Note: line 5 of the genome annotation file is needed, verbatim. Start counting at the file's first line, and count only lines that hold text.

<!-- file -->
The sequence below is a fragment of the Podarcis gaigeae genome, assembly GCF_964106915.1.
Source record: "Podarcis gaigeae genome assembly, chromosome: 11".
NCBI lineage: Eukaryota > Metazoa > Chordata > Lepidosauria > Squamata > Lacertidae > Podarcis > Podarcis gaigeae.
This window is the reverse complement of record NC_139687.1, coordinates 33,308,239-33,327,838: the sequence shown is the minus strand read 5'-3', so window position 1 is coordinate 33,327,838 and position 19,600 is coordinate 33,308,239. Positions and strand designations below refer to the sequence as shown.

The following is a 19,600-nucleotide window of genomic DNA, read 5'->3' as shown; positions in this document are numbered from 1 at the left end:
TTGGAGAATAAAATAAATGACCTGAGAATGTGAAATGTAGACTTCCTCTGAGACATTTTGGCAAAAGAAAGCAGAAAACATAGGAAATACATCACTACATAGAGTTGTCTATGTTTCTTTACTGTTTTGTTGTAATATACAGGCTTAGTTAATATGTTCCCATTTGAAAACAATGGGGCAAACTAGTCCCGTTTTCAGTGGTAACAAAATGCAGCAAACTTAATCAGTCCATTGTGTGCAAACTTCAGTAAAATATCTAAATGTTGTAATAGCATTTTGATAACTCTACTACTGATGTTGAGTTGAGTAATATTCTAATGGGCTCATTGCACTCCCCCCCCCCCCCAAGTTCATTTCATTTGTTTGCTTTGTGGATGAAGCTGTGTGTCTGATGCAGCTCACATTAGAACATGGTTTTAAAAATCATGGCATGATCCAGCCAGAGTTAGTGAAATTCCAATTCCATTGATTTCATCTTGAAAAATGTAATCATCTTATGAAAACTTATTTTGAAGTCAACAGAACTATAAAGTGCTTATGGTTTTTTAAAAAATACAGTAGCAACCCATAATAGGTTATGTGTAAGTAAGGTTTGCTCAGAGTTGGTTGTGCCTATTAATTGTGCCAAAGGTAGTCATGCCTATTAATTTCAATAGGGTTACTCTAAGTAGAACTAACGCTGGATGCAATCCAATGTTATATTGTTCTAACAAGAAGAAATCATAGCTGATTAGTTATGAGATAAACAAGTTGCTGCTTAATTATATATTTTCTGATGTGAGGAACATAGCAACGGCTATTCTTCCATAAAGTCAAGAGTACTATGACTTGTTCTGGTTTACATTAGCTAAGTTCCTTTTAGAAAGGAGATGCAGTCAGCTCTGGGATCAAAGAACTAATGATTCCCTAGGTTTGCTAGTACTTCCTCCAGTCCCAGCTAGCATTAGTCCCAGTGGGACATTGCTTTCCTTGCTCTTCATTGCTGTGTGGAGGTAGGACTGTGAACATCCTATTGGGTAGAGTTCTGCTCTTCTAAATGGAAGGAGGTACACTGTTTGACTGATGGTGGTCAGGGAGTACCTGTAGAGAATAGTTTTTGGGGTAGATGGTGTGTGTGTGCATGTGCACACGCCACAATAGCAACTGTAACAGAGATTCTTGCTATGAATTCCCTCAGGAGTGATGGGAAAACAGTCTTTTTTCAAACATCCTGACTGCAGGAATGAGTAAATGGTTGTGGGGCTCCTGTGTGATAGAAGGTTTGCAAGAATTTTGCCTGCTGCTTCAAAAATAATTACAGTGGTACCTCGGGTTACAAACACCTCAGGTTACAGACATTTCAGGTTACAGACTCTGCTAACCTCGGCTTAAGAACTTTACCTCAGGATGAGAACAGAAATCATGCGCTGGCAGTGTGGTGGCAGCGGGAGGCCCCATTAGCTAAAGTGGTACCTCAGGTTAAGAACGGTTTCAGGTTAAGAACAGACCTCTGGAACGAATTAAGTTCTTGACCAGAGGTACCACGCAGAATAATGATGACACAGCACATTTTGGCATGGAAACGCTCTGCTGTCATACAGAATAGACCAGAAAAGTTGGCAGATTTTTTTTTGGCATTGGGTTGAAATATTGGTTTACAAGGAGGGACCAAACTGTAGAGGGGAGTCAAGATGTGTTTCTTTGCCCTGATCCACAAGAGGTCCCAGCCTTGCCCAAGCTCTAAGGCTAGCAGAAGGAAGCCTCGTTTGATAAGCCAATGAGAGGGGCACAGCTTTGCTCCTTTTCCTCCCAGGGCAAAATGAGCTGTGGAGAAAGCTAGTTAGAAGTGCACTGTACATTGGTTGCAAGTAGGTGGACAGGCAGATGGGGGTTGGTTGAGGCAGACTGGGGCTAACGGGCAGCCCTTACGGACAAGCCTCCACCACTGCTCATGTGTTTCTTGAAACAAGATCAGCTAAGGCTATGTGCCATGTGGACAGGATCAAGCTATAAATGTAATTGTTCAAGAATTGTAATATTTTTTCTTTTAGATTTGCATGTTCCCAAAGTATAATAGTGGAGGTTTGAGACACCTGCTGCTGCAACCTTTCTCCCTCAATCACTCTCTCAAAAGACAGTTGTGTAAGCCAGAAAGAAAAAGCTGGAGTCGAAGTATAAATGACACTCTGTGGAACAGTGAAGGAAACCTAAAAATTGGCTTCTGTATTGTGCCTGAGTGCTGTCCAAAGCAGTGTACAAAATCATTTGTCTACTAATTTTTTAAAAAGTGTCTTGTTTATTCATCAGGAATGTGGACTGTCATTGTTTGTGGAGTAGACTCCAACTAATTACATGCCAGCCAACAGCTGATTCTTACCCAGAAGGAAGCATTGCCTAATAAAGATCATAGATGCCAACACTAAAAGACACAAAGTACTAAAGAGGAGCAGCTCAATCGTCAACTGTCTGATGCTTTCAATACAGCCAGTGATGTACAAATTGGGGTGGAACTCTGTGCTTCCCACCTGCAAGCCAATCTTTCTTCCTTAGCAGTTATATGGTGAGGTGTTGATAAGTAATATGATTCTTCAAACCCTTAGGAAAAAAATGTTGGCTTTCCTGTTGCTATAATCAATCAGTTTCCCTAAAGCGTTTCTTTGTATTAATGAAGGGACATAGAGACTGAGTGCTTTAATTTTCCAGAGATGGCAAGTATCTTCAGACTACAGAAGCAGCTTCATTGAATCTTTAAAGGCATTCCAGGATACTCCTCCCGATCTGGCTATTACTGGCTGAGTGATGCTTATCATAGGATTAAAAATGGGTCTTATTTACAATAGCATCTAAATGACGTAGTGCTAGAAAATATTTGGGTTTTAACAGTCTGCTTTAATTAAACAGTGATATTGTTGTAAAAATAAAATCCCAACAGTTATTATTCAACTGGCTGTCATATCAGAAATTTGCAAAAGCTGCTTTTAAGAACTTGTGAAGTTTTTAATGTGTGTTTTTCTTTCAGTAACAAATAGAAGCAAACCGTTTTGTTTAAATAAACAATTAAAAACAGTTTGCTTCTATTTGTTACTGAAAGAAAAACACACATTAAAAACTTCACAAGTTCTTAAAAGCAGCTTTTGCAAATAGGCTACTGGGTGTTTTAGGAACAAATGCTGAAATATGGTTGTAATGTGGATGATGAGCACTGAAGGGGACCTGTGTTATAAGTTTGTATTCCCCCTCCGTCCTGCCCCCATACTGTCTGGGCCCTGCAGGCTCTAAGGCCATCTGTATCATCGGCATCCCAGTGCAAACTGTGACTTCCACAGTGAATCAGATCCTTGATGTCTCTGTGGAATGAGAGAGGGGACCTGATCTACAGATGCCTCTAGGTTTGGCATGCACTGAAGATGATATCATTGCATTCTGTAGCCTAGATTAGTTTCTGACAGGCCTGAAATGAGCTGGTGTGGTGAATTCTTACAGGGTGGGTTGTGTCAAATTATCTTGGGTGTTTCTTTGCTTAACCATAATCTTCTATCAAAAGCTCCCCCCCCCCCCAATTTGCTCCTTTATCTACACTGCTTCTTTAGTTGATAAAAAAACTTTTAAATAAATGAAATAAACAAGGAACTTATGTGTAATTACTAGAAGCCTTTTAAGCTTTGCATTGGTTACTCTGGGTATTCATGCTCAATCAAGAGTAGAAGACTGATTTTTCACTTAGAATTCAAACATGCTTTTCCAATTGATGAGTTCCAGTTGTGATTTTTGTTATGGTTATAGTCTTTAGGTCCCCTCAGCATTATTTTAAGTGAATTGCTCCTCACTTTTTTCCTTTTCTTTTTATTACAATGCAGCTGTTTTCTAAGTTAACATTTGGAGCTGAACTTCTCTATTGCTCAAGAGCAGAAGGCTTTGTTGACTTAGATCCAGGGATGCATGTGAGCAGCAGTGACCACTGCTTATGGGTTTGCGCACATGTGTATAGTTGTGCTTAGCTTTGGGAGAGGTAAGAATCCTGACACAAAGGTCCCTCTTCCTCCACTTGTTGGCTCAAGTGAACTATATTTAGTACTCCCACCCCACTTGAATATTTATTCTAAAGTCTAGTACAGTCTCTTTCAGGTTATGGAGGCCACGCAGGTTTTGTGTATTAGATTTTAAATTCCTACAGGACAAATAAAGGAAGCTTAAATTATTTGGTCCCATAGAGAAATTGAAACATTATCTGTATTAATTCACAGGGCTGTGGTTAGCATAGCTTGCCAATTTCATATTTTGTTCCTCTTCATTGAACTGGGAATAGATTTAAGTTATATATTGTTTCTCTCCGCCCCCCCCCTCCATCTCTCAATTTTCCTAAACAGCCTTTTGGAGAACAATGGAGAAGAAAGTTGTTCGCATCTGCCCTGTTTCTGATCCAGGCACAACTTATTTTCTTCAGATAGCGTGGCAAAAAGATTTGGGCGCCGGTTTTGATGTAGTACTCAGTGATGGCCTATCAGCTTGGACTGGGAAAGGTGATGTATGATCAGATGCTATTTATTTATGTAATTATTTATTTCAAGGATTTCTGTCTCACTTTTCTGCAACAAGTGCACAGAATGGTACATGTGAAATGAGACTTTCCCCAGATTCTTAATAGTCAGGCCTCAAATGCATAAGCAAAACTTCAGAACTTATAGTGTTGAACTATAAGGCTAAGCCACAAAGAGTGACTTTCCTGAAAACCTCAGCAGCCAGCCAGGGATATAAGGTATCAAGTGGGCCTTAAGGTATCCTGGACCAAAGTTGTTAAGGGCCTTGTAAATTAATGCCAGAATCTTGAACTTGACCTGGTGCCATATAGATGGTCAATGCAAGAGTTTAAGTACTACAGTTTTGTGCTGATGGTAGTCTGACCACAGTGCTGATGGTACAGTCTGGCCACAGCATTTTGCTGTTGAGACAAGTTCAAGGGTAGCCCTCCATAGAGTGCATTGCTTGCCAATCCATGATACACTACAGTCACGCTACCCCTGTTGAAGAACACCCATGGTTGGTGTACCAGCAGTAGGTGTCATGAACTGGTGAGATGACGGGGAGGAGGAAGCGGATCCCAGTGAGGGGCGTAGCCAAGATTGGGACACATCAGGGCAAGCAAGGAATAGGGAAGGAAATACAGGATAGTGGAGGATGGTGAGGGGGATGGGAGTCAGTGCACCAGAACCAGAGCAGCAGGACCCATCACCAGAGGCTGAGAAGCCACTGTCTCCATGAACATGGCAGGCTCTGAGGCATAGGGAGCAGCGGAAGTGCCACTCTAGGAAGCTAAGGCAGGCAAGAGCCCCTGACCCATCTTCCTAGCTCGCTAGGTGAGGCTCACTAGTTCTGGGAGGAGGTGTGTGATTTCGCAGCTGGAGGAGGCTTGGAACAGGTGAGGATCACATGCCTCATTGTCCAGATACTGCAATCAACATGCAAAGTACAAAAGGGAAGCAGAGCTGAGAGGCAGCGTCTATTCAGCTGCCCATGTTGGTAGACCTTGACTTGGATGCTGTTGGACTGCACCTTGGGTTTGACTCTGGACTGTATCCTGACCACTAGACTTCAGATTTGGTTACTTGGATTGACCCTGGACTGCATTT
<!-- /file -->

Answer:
The following is a 19,600-nucleotide window of genomic DNA, read 5'->3' as shown; positions in this document are numbered from 1 at the left end: